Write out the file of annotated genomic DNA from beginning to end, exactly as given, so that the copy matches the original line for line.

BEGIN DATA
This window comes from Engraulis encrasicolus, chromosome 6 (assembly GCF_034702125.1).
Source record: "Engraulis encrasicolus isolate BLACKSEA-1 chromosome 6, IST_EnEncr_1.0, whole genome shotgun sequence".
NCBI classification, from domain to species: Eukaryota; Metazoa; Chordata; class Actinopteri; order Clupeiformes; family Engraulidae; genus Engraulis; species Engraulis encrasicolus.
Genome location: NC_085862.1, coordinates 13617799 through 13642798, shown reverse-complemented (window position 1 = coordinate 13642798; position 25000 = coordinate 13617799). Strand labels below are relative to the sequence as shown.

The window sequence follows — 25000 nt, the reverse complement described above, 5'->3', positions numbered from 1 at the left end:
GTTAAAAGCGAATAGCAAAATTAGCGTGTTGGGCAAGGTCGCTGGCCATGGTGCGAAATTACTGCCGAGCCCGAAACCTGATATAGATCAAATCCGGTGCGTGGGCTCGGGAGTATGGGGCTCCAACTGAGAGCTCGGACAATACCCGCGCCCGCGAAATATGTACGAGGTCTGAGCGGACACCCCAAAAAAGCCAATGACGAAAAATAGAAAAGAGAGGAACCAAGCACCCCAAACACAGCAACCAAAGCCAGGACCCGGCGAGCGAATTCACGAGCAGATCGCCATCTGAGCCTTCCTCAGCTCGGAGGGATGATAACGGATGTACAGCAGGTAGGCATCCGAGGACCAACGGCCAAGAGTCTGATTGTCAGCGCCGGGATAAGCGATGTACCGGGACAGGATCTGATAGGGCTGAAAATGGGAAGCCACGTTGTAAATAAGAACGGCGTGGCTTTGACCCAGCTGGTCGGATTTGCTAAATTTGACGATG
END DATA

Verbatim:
This window comes from Engraulis encrasicolus, chromosome 6 (assembly GCF_034702125.1).
Source record: "Engraulis encrasicolus isolate BLACKSEA-1 chromosome 6, IST_EnEncr_1.0, whole genome shotgun sequence".
NCBI classification, from domain to species: Eukaryota; Metazoa; Chordata; class Actinopteri; order Clupeiformes; family Engraulidae; genus Engraulis; species Engraulis encrasicolus.
Genome location: NC_085862.1, coordinates 13617799 through 13642798, shown reverse-complemented (window position 1 = coordinate 13642798; position 25000 = coordinate 13617799). Strand labels below are relative to the sequence as shown.

The window sequence follows — 25000 nt, the reverse complement described above, 5'->3', positions numbered from 1 at the left end:
GTTAAAAGCGAATAGCAAAATTAGCGTGTTGGGCAAGGTCGCTGGCCATGGTGCGAAATTACTGCCGAGCCCGAAACCTGATATAGATCAAATCCGGTGCGTGGGCTCGGGAGTATGGGGCTCCAACTGAGAGCTCGGACAATACCCGCGCCCGCGAAATATGTACGAGGTCTGAGCGGACACCCCAAAAAAGCCAATGACGAAAAATAGAAAAGAGAGGAACCAAGCACCCCAAACACAGCAACCAAAGCCAGGACCCGGCGAGCGAATTCACGAGCAGATCGCCATCTGAGCCTTCCTCAGCTCGGAGGGATGATAACGGATGTACAGCAGGTAGGCATCCGAGGACCAACGGCCAAGAGTCTGATTGTCAGCGCCGGGATAAGCGATGTACCGGGACAGGATCTGATAGGGCTGAAAATGGGAAGCCACGTTGTAAATAAGAACGGCGTGGCTTTGACCCAGCTGGTCGGATTTGCTAAATTTGACGATG